```

But something funny happens when we try to check it. We get an error!

```
let goodSort = List.sort
Check.Quick (``adjacent pairs from a list should be ordered`` goodSort)
```

```
System.Exception: Geneflect: type not handled System.IComparable
at FsCheck.ReflectArbitrary.reflectObj@102-4.Invoke(String message)
at Microsoft.FSharp.Core.PrintfImpl.go@523-3[b,c,d](String fmt, Int32 len, FSharpFunc`2 outputChar, FSharpFunc`2 outa, b os, FSharpFunc`2 finalize, FSharpList`1 args, Int32 i)
at Microsoft.FSharp.Core.PrintfImpl.run@521[b,c,d](FSharpFunc`2 initialize, String fmt, Int32 len, FSharpList`1 args)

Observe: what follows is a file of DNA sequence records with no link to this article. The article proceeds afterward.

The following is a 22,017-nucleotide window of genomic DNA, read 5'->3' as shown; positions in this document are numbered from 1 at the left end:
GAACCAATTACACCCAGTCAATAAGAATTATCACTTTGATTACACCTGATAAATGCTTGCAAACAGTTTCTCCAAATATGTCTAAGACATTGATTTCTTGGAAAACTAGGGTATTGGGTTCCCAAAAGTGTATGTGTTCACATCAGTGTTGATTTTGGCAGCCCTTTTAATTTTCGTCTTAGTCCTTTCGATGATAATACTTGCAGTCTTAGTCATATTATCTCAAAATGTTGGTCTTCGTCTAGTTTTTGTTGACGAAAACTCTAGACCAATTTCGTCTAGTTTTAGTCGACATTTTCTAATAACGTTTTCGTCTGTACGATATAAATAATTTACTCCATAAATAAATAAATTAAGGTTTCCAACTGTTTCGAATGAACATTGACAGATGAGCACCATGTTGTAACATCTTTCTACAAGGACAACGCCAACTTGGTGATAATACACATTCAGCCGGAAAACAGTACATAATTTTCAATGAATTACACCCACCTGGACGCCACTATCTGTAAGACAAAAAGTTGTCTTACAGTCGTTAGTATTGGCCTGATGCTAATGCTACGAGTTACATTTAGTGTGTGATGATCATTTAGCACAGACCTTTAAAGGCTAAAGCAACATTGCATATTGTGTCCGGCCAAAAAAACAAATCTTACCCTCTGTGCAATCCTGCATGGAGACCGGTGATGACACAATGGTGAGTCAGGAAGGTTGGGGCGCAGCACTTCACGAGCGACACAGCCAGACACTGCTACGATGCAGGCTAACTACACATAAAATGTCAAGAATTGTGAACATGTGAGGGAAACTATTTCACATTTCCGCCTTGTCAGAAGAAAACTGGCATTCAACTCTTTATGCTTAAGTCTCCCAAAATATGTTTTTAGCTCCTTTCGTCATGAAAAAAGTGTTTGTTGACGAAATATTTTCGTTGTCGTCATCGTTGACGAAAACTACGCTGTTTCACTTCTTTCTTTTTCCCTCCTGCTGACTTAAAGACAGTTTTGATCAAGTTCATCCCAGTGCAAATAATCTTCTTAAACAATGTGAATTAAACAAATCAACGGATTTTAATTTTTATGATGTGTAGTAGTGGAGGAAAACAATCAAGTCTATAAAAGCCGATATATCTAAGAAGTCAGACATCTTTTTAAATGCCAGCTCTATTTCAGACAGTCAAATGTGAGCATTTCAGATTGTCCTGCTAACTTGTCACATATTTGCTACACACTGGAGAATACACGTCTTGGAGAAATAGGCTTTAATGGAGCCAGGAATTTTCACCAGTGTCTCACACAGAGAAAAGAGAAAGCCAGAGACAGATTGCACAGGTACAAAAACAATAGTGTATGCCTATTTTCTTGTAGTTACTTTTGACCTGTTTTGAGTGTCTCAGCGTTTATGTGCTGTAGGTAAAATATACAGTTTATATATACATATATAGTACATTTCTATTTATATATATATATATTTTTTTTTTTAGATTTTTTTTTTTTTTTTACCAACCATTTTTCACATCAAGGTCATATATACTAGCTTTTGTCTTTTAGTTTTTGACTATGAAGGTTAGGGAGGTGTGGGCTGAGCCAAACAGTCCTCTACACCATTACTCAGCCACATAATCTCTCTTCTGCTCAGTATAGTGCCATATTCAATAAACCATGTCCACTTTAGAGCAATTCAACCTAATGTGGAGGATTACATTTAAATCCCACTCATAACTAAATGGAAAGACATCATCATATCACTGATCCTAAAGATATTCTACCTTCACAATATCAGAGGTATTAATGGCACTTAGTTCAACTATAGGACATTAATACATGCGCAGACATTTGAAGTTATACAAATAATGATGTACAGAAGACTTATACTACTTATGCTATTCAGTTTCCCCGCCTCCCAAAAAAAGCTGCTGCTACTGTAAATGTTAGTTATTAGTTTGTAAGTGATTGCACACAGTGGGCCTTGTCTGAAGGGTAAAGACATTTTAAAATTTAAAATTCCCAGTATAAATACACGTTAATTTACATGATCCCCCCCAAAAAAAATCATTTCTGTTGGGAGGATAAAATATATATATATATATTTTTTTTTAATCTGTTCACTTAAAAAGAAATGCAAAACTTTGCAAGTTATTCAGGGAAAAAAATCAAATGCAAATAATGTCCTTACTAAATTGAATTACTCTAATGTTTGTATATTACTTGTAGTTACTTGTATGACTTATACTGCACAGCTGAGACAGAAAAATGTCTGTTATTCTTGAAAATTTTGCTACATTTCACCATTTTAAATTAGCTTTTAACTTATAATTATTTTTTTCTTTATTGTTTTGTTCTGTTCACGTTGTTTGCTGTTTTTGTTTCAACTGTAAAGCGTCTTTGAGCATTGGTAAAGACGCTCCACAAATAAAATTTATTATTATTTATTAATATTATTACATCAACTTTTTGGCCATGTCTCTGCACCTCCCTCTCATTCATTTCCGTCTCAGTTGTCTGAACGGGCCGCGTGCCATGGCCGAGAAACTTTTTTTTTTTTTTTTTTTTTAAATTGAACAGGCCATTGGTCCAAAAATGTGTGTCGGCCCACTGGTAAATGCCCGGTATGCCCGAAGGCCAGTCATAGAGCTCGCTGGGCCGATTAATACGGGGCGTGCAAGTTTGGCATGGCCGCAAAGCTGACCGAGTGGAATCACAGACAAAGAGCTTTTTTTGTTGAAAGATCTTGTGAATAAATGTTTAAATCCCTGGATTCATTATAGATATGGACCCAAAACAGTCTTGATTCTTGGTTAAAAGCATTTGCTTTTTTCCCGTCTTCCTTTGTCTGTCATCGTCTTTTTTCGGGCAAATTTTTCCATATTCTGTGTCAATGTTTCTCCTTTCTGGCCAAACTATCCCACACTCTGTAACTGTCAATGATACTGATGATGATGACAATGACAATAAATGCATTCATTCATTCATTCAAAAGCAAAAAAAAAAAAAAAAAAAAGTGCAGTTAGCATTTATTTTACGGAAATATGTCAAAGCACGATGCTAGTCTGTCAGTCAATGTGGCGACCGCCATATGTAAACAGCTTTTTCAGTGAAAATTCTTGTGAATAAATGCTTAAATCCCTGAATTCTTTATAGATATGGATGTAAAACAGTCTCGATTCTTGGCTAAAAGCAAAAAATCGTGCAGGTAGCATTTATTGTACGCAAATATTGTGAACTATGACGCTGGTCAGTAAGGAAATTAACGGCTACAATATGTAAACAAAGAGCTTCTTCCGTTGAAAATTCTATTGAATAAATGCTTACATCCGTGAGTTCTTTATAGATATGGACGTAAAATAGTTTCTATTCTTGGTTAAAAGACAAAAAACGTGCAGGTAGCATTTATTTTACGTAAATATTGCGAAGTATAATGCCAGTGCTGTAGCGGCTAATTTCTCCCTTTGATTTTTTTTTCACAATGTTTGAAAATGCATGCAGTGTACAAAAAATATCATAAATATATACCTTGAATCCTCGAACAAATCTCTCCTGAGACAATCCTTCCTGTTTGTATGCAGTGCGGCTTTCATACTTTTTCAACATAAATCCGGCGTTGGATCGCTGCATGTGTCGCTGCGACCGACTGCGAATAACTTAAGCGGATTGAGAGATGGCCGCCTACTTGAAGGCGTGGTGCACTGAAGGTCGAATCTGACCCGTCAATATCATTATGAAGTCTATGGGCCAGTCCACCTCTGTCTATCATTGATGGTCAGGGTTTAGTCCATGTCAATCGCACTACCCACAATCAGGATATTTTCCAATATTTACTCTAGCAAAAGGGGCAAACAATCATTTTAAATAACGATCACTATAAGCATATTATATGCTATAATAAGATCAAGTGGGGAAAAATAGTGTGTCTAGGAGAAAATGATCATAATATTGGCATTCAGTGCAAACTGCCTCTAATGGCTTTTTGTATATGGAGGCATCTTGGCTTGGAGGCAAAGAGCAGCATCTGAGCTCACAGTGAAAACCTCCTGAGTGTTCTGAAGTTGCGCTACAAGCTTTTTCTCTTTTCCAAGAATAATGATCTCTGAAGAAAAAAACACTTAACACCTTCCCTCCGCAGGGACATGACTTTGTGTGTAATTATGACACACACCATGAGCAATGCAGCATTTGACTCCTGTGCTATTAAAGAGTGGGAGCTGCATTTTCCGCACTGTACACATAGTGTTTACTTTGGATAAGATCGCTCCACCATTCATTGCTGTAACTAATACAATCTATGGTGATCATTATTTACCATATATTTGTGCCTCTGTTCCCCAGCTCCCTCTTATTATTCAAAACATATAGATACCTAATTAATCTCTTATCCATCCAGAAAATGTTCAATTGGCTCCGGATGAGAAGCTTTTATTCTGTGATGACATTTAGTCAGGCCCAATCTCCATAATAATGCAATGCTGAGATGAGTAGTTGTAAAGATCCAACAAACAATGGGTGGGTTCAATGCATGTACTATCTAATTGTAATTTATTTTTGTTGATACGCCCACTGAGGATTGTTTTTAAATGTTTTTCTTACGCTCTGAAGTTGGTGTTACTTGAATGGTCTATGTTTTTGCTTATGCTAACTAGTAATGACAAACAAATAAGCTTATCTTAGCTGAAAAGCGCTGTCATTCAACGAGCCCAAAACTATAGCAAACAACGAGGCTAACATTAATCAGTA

```

What does `System.Exception: type not handled System.IComparable`

mean? It means that FsCheck is trying to generate a random list, but all it knows is that the elements must be `IComparable`

.
But `IComparable`

is not a type than can be instantiated, so FsCheck throws an error.

How can we prevent this from happening? The solution is to specify a particular type for the property, such as `int list`

, like this:

```
let ``adjacent pairs from a list should be ordered`` sortFn (aList:int list) =
let pairs = aList |> sortFn |> Seq.pairwise
pairs |> Seq.forall (fun (x,y) -> x <= y )
```

This code works now.

```
let goodSort = List.sort
Check.Quick (``adjacent pairs from a list should be ordered`` goodSort)
// Ok, passed 100 tests.
```

Note that even though the property has been constrained, the property is still a very general one. We could have used `string list`

instead, for example, and it would work just the same.